In this pandemic time of isolation and loneliness comes a story of being alone while surrounded by people. Nomadland is a beautiful and poetic exploration of the wanders, the displaced – modern day hobos.
America is often described as the “richest country on Earth,” but a more accurate twist is that we are the country with the richest people. The Great Recession starkly demonstrated the radical wealth gap and the gaping holes in our frayed social safety net, as many older Americans became jobless and houseless. Nomadland explores the community of thousands of road wanderers in their assorted vans, campers, and RVs who crisscross the country in search of work, opportunities, and connection.
There is beauty to be found everywhere in this vast, amazing country and its varied people. But there is also sadness, and grief, and emptiness. With no fixed addresses, the nomads live on the edge every day – a flat tire or an unexpected health issue can spell disaster.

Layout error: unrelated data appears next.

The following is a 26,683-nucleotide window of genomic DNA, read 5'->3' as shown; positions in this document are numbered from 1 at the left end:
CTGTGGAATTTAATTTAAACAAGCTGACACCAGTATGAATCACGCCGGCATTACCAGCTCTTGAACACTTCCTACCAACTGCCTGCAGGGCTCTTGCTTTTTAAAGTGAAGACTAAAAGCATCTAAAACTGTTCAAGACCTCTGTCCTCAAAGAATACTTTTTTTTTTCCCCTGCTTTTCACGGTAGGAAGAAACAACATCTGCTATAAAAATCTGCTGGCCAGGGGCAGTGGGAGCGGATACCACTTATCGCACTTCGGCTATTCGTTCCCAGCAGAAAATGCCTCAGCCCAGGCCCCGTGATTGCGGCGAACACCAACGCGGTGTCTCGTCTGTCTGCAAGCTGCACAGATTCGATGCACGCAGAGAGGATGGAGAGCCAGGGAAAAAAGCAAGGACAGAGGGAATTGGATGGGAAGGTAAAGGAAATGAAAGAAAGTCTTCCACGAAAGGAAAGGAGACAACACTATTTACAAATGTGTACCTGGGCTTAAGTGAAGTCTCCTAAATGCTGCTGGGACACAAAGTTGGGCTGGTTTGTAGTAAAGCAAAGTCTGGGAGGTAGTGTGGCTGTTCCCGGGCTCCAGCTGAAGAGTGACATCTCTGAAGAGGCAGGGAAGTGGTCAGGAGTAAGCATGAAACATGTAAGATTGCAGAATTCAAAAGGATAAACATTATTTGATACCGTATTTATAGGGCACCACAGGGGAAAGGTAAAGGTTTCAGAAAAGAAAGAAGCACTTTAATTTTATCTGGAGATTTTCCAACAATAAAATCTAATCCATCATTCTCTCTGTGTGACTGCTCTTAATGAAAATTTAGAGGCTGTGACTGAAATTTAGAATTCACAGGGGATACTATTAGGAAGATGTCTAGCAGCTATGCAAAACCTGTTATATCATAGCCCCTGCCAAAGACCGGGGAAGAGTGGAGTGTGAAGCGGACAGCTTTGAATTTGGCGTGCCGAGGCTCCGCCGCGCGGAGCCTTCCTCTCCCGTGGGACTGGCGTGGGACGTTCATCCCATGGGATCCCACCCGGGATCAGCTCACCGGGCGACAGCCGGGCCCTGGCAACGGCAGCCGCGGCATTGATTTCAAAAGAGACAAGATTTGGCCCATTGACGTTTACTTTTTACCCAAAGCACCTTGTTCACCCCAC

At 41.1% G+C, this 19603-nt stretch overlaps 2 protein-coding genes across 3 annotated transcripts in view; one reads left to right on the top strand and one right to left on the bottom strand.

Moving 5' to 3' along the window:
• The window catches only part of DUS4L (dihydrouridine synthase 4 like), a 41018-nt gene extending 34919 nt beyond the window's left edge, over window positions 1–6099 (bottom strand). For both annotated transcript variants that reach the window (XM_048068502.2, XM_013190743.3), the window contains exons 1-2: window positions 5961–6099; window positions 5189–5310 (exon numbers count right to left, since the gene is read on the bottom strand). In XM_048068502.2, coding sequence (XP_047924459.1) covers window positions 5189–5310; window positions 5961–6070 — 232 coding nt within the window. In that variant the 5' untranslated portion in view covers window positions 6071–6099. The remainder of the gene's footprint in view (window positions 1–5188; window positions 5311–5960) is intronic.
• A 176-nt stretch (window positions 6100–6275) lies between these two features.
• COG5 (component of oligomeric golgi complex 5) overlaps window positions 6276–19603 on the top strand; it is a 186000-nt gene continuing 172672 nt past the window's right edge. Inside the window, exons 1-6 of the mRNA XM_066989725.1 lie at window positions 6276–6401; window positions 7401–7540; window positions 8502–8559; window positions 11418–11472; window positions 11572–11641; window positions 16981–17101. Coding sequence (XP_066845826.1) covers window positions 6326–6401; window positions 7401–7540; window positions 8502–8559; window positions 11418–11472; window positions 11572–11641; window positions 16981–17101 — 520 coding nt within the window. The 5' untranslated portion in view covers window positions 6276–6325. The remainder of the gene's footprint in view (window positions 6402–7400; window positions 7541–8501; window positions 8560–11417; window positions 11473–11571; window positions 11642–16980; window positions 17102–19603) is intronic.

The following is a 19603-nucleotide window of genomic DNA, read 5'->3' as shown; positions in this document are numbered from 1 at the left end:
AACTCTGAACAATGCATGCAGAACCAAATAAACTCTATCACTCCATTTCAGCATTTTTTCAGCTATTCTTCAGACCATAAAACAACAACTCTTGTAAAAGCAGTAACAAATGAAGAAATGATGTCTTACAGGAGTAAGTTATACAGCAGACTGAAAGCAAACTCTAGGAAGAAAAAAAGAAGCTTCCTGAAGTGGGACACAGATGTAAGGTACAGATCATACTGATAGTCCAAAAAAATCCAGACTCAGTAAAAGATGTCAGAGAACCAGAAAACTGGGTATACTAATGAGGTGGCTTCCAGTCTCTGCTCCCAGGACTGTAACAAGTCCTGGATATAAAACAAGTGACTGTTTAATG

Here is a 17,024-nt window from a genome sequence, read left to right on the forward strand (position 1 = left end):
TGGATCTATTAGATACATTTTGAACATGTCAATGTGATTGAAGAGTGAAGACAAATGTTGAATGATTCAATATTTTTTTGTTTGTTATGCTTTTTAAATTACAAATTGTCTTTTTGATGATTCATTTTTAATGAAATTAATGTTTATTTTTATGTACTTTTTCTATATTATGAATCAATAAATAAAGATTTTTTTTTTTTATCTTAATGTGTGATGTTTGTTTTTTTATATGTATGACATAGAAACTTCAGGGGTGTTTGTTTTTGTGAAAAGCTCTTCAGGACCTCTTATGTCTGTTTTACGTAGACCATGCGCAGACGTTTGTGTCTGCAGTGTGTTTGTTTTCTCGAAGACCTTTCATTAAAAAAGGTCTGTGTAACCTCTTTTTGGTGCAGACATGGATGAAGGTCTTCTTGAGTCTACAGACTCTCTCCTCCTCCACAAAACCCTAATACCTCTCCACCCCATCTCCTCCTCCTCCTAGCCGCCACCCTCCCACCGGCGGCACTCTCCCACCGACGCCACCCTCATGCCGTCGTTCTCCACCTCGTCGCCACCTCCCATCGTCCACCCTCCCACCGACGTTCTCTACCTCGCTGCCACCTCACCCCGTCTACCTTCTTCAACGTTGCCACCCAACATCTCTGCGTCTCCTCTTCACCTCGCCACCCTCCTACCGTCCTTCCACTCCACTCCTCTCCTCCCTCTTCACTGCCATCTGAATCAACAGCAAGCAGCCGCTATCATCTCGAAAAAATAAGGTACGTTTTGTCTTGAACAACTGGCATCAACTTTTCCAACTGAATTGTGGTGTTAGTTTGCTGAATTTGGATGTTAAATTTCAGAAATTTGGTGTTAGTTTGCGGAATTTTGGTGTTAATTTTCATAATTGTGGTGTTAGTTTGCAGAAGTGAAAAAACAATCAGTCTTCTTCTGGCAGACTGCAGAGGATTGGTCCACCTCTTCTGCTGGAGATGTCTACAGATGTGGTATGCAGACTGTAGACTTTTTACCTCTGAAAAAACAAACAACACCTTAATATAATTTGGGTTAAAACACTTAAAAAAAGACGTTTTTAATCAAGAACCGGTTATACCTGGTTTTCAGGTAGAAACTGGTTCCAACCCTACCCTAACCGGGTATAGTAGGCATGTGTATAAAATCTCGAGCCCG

But there is more here than meets the eye. Are these displaced Americans on the road because they are broke, or because they are more deeply broken? And what does that say about our society, and the things we believe in?
I’m reminded of an article I read near the beginning of the last presidency, “I Don’t Know How To Explain To You That You Should Care About Other People“. We can quibble on the details, the policies, and the prescriptions, but I don’t see how anyone with a soul can watch this film – populated by real wanderers portraying fictionalized versions of themselves – and not care.